4th day – Vacuuming and mopping can be trained on this day. They are commonly done by many people so it is not the most urgent, but it still needs to be trained on.
5th day – On this day, have trainees complete a full home cleaning on their own, with a training manager watching intently, of course. This will allow the trainer to see how your new cleaner is absorbing the training and be there to stop any bad habits or correct any errors in the process.
6th day – At this point, a trainer can demo the entire process again so that your new hire can see it done correctly once more. It helps with the learning process to see things done several times in order to allow it to ingrain into memory.
On the 7th, 8th, 9th, and 10th days – The new cleaner works solo with a trainer to check their work, and to make sure that the cleaner is fast and keeps up with quality at the highest level.
Of course, these can be adjusted if you prefer to train on dusting first, or in any other order – as long as they are all covered.
Provide a quiz at the end of each day in order to be sure that your new cleaner is absorbing the information provided. This doesn’t have to be an intense quiz, just a little something to refresh them on the day’s work.
Presenting your training program to new cleaners
To be sure you have everything you need in the training program, think about everything you do from top to bottom.
Start with all of the cleaning supplies you use and annotate them in a list. This will allow you to see it all written down and it will make it more obvious for you to detail how you work within your notes.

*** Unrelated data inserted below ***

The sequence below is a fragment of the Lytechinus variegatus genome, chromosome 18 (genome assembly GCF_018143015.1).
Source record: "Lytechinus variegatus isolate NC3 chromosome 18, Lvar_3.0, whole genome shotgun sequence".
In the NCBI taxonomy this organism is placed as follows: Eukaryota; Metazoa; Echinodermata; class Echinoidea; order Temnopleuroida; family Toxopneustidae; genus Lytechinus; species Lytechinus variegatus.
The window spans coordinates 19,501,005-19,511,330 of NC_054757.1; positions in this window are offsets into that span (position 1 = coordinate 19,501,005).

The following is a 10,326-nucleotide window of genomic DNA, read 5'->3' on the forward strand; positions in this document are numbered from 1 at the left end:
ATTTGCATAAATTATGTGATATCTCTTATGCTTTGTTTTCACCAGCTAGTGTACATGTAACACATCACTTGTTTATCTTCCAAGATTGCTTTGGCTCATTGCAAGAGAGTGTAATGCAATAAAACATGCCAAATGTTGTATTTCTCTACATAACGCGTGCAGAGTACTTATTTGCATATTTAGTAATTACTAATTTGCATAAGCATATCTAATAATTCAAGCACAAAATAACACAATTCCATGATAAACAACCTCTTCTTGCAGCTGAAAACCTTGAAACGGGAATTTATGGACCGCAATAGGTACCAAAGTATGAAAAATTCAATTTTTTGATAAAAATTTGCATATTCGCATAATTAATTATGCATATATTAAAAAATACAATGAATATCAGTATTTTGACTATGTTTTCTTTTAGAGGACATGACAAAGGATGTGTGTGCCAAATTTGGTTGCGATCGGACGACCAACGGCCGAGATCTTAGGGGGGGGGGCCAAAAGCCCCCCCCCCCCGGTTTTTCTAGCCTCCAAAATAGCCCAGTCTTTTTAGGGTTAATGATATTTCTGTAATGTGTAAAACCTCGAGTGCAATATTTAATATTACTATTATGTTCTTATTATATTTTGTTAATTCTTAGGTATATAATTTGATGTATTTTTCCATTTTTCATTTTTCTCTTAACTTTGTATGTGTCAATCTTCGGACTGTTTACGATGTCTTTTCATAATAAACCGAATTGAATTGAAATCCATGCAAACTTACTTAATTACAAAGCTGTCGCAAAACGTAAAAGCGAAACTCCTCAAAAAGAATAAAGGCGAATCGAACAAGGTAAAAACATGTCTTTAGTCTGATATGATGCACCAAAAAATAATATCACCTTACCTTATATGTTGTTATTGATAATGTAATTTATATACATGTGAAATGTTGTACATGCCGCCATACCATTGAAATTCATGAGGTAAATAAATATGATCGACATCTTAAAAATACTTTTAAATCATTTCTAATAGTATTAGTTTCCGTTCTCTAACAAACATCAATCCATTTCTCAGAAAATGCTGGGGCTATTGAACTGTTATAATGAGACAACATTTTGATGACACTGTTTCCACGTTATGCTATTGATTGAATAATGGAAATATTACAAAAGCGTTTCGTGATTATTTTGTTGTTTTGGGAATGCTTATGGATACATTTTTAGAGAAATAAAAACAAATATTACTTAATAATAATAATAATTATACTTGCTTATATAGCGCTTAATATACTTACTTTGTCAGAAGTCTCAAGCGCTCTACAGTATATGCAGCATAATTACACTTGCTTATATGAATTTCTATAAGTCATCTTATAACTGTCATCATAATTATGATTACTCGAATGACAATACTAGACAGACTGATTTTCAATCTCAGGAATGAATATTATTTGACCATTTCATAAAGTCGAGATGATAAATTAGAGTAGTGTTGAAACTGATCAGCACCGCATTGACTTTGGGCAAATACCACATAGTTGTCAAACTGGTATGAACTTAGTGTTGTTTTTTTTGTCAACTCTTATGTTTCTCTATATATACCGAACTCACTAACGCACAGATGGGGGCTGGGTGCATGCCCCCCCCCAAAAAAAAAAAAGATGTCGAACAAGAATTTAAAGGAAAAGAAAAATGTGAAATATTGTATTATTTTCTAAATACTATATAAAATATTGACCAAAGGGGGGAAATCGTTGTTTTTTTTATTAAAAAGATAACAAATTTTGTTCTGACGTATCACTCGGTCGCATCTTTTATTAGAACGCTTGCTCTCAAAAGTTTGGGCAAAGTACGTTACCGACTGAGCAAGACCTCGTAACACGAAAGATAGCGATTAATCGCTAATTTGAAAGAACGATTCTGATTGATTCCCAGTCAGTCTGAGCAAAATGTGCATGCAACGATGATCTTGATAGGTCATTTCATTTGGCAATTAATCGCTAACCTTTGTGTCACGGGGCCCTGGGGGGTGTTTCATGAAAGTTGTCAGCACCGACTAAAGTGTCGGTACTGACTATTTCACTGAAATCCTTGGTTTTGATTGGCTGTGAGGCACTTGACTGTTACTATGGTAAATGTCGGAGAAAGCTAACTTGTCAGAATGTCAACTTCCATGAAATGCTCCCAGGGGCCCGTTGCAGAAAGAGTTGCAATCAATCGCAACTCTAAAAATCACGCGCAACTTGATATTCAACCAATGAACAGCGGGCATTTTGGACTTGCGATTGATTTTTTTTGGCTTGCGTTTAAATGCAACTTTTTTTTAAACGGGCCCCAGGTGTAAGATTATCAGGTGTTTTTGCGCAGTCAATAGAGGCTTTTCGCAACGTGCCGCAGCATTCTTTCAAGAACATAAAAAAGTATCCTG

Next, create a list of the equipment you use to clean homes so that you can be sure to train on the operation of each piece.
Following your basic listing of steps, develop another list for how your cleaners will start their day so that they have a full layout of what to expect.
Consider the following questions when creating your program:
- Do they start the day by going to the office or straight to a home?
- How do they clock in?
- Where should they park?
- What is most important for your cleaners to know about the way you prefer your cleaning operation to be performed?
- Where do they check if they have a question?
- Are there options for assistance before they contact you?
- What is your order of operations for a home clean?
- What do they do between jobs?
Address each of these questions as well as the basics and the daily training program so that you are able to cover everything within the first 2 weeks after a cleaner is hired.
Systems are your golden ticket
Be sure to define the quality you expect and spell it out so that you end up training cleaners the exact same way.
Define time expectations as well so that cleaners can get used to being timed and be able to improve their times when needed, but don’t rush them or have crazy-fast times they need to meet.
After all, you still want the quality to be there, plus, expectations should be realistic so that they don’t feel too pressured and quit.
Offer a 30 day grace period and encourage cleaners to time themselves too so that they can get engaged with the process.
Additionally, pay attention to key performance indicators (KPIs), which in this case are the quality scores of trainees.
Get feedback after every job from the cleaning client.
If you haven’t heard from then, send in your VA to get feedback.
Stay up to date on your processes and review them periodically. This is such an important system to create because it allows so much freedom from your business.
With a standard training program in place, you can grow your Maid Service while traveling, spending time with family, and generally living your dreams while helping others to live theirs as well.
This article was created from a presentation given by Joanna Douglas, live at the 2019 Maid Summit, hosted and organized by ZenMaid.
Check out replays of talks from Joanna and over 40 other cleaning industry experts at MaidSummit.com